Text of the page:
July 6, 2018 – Is your Crape Myrtle covered in a white, dusty coating? Are you seeing the leaves curl, or the blossoms not breaking? You could be dealing with powdery mildew, like the Crape pictured here! This fungus favors shade, high humidity, and heat, and is popping up on Crape Myrtles throughout Washington DC this summer. If left unchecked, the mildew can disrupt photosynthesis and stunt the tree’s growth. Cultural practices are going to be the best way to control powdery mildew, such as planting trees in full sun, planting resistant varieties, and ensuring good air flow throughout the tree’s canopy. However, powdery mildew can be kept in check by our Deciduous Disease Treatments if it is caught early!
Plum Lecanium Scale
June 19, 2018 – One of the worst scale infestations I have ever seen! These plums are loaded with lecanium scale, multiple generations by the looks of it. The plums are right next to a sidewalk and roadway, blasting the trees with excess heat and stresses that the scale thrives on. These trees are in need of two systemic scale treatments this season to help knock back the active bugs. They will also need to be treated next spring, to target the scale in the crawler stage.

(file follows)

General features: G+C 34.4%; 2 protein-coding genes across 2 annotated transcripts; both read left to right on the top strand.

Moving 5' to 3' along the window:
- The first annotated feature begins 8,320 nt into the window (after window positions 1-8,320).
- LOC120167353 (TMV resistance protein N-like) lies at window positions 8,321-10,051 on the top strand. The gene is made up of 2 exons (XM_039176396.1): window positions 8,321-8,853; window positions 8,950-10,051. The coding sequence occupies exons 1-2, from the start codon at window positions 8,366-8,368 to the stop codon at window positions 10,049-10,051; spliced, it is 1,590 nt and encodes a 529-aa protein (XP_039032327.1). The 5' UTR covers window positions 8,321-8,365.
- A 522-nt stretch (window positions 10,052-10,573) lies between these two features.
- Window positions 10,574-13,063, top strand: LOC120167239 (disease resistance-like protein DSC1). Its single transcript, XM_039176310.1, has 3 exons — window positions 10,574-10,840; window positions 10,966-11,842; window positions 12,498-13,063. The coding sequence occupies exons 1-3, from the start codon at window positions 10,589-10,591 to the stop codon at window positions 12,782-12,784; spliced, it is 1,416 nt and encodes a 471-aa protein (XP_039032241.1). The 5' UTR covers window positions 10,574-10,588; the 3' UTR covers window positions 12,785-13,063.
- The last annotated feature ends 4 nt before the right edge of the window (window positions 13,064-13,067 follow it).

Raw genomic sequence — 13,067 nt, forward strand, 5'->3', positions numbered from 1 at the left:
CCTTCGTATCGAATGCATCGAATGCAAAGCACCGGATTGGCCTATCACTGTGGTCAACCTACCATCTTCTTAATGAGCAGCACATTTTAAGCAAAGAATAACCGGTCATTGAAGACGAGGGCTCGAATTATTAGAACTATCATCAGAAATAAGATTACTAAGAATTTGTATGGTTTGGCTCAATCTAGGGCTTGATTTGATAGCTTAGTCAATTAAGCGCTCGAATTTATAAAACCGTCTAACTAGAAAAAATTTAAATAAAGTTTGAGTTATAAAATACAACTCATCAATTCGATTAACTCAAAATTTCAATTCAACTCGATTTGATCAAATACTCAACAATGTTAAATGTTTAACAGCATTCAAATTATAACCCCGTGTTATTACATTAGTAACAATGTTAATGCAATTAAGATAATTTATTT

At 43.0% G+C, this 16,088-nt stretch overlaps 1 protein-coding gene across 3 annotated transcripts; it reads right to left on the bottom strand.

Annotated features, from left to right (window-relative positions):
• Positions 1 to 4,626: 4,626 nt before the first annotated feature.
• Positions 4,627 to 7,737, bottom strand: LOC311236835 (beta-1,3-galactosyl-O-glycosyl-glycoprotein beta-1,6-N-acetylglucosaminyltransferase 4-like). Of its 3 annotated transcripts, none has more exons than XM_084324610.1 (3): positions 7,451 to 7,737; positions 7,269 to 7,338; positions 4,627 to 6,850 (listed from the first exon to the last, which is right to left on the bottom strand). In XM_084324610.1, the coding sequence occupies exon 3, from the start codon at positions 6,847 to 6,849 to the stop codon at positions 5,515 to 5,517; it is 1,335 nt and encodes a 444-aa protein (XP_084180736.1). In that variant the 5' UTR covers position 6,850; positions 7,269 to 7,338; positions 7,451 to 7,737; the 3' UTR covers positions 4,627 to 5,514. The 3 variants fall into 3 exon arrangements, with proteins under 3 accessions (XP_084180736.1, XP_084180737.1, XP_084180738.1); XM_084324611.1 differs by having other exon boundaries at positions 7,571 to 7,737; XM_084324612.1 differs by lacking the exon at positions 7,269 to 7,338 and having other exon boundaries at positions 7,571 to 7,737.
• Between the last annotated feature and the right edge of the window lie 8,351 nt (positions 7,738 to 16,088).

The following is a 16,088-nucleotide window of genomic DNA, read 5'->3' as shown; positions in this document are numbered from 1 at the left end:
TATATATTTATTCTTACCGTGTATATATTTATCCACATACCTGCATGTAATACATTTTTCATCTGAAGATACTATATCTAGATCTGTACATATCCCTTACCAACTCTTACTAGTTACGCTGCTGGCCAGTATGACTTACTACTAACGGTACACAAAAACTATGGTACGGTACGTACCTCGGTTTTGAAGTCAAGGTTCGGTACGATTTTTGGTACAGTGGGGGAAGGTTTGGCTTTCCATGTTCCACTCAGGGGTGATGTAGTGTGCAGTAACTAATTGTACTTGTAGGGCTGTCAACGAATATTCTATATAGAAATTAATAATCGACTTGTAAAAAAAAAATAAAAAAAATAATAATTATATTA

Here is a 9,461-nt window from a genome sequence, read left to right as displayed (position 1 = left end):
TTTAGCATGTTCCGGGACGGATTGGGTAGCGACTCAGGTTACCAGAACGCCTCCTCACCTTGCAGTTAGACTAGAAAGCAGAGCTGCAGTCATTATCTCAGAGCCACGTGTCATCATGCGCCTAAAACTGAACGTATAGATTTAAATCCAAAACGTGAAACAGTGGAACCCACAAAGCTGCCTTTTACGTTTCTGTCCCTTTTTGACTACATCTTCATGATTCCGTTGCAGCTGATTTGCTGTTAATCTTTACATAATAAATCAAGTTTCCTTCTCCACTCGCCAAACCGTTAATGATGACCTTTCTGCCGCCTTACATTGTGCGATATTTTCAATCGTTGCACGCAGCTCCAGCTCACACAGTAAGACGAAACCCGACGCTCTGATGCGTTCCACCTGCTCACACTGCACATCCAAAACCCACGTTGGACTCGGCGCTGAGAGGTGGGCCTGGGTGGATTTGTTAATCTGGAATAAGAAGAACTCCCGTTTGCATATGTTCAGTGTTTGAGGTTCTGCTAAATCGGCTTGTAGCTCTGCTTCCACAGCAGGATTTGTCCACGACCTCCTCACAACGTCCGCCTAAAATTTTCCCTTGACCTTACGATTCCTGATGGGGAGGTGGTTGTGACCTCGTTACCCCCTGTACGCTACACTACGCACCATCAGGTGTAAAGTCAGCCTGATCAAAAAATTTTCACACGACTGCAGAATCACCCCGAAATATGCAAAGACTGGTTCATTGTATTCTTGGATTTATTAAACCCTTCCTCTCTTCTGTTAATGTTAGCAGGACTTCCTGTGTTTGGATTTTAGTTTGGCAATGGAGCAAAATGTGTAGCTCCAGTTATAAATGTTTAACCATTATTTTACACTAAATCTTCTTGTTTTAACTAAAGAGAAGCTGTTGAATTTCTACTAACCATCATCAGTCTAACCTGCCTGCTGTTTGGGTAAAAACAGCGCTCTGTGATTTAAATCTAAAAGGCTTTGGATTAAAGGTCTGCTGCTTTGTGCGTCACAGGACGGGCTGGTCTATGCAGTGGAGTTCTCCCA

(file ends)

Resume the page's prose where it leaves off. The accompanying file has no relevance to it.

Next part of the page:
June 19, 2018 – With this beech, we were presented with a unique situation. The tree was not safe to climb, as the decay was widespread. We could not reach it with a crane, making the removal of the wood a challenge. We decided ultimately to notch and drop the tree, leaving us with very little room for error. It is not everyday that you get to flop a tree this large in DC! Thanks to the experience of our veteran climber, Wilfredo Dubon, we were able to safely disassemble the tree, leaving behind a lifetime supply of firewood.